Despite Cost, Navy 'Laser-Focused' to Deliver Ohio Replacement Sub by 2031 (UPDATED)
Two senior Navy officials said July 8 that the service is dedicated to delivering the next generation of ballistic missile submarines by 2031, and is looking into every cost-saving measure they can to ensure they can pay for it without sacrificing the rest of the fleet.
Rear Adm. Charles Richard, director of undersea warfare, and Rear Adm. Michael Jabaley, program executive officer for submarines, described the SSBN(X) nuclear submarine — also known as the
Ohio replacement submarine — as a necessary sea-based strategic deterrent
But they acknowledged that the dollar amount — around $97 billion for the total acquisition of 12 new ships over 15 years, according to a March 2016 Government Accountability Office report — can be hard for lawmakers and taxpayers to swallow.
"We recognize that it is a big bill," Jabaley said at an event at the Center for Strategic and International Studies in Washington, D.C. "If left unchecked, it prevents you from building a lot of the ships that the Navy needs to build."
The Navy's proposed budget for fiscal year 2017 includes $773 million in advanced procurement, and $1.1 billion in research-and-development funding for the Ohio replacement program, according to a May 2016 Congressional Research Service report.
Jabaley said the Navy is looking to reduce costs by pursuing a submarine unified bill strategy that would merge contracts for identical or similar items that will be built across all new ships. "A chill-water pump on a Virginia-class submarine is the same as a chill-water pump on the Ohio replacement submarine," he said. "Left unchecked, we would have two separate programs."
The Navy also plans to work with aircraft carrier contractors that develop common components and materials on the submarines and could deliver bulk orders across the programs.
Both officials said the Ohio replacement program was necessary to combat an upcoming shortage of attack submarines the service will begin to see in the coming decade, as older ships developed for the Cold War are phased into retirement.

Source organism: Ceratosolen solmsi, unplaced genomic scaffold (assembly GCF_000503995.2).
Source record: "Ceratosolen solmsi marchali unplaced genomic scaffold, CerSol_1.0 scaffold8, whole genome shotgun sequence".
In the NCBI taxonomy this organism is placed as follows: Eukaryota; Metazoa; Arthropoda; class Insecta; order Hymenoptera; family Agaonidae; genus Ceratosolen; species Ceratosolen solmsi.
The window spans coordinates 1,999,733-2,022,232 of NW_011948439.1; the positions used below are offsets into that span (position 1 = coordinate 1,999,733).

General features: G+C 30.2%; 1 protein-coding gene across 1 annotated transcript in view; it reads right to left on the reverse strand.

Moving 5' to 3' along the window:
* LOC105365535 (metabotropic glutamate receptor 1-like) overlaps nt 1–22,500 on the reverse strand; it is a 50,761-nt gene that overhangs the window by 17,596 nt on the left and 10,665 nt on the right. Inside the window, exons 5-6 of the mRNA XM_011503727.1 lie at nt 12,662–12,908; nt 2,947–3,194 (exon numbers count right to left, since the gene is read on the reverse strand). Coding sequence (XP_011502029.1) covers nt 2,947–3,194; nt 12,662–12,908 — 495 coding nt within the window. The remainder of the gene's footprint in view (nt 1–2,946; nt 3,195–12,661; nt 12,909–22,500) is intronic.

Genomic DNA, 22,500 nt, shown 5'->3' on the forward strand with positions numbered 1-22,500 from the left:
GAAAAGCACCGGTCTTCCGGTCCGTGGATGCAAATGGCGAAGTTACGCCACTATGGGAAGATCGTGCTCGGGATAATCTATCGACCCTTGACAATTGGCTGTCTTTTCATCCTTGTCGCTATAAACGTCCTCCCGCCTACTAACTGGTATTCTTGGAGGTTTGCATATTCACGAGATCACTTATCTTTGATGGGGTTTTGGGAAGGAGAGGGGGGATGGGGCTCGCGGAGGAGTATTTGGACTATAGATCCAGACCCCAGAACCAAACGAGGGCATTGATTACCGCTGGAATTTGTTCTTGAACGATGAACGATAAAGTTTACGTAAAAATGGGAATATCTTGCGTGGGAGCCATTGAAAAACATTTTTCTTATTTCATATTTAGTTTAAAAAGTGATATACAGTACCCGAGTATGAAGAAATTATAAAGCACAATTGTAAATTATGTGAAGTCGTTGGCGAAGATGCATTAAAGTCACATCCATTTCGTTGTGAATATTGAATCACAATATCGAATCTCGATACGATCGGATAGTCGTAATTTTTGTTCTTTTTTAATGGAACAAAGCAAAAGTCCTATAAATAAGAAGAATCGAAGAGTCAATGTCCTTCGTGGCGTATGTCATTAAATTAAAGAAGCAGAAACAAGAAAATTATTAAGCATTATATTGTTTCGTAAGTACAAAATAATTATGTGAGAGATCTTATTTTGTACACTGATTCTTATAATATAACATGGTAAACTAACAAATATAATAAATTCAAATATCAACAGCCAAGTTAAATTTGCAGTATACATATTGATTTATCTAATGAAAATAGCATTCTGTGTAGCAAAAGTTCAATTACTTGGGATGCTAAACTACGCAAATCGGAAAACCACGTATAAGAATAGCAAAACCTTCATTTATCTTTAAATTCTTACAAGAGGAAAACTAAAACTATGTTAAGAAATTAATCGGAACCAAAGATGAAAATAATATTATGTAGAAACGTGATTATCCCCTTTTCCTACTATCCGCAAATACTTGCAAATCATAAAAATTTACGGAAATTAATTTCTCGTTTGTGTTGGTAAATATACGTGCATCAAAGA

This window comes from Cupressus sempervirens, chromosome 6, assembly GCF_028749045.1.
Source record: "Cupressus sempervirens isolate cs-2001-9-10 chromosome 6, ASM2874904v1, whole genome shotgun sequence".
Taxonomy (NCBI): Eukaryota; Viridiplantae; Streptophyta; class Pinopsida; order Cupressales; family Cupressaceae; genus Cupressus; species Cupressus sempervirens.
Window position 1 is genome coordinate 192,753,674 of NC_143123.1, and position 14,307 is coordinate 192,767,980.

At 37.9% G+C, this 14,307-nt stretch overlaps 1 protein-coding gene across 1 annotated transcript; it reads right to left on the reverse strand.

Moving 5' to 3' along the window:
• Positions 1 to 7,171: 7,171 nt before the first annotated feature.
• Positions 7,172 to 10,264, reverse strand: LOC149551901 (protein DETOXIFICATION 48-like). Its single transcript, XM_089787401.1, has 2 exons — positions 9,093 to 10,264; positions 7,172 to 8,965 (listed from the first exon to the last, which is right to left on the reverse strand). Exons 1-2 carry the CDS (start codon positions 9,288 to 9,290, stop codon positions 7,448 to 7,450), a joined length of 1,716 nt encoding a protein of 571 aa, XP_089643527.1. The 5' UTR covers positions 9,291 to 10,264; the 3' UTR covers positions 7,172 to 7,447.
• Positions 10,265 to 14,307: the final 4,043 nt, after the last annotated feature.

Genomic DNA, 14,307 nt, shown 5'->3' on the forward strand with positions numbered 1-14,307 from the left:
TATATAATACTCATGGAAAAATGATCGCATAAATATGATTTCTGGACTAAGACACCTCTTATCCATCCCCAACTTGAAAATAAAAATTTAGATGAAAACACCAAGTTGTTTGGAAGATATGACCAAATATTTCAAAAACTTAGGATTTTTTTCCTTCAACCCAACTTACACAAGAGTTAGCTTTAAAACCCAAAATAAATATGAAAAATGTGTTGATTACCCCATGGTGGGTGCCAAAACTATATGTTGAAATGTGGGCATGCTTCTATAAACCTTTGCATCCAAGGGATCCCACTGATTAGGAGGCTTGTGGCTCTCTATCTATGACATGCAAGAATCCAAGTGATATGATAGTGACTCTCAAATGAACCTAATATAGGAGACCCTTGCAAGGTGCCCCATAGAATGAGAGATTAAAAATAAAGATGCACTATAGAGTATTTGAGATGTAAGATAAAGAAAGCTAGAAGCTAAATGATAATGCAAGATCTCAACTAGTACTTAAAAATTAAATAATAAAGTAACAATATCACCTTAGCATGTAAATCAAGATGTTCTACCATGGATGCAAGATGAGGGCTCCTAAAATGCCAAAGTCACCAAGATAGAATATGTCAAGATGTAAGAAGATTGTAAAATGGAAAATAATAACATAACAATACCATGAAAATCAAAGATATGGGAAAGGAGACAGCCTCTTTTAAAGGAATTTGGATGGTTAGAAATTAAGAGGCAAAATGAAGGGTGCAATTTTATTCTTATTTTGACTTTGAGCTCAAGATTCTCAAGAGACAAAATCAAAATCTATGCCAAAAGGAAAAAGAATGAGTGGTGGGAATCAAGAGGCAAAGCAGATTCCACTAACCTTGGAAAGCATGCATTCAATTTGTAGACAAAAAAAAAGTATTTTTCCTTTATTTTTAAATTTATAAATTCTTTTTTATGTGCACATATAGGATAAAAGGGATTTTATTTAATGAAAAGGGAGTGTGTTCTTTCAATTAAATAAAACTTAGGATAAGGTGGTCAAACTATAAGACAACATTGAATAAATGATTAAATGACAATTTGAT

"Our requirement is 48 attack submarines, and we reach a minimum of about 40 to 41 in the late '20s, early '30s, before we start climbing out of that," Jabaley said.
To mitigate that trough, Jabaley said it was crucial that they continue to build two Virginia-class submarines per year, and that the Ohio replacement construction must begin in 2021 to maintain the service's at-sea SSBN force structure.
The Ohio-class boats are expected to begin reaching the end of their service lives in 2027, with the final boat scheduled to retire in 2040. Richard lauded the program's longevity, and the designers, maintenance crews and engineers who built and cared for the boats to last well past their estimated expiration date.
"It makes me proud to be an American that we design a ship, the Ohios, to last for 30 years, and we give you 42 out of it," he said. "But the message here is that can no longer be extended any further … the Ohio replacement has to be on patrol by 2031, and we are laser-focused in providing the resources, focus and leadership to make sure that that happens."
The Ohio replacement's new features include an electric drive engine system to replace the traditional steam-driven main engine, which promises great improvements in acoustic stealth, Jabaley said. Also included is a 42-year reactor core that lengthens the time the ship would have to spend in maintenance over its lifetime.
Initial ships will continue the use of the Trident D5 ballistic missile system, which is employed on current Ohio-class submarines, though in the future, a new missile defense system will be fielded and placed on the SSBN(X), Jabaley said.
Production and improvements continue with each new version of the Virginia-class submarine. Acoustic superiority remains a key effort by the Navy, Jabaley said, and the future SSN South Dakota — with an expected delivery in 2018 — will get an enhanced hull coating, large vertical arrays to help detect other submarines, an improved hybrid propulsor and further machinery improvements to lower noise levels, Jabaley said.
Each of these components is being individually installed on various ships, but "South Dakota will be the first to have the entire package," he said. "It will drive what we install on future ships, including the Ohio replacement and what we backfit on existing Virginias."
This year, the Navy transitioned from the research and development funded design for the Ohio replacement submarine to the detail design, with a contract to be awarded later this year, Jabaley said. The Navy will go before the office of the secretary of defense later this summer to receive approval for Milestone B of the program, and they will produce a new cost estimate at that point, he said. He declined to comment on that new estimate, as it is still moving through Navy approval processes.
Clarification: This story has been updated with a clarification of Jabaley's remarks on the future attack submarine shortage.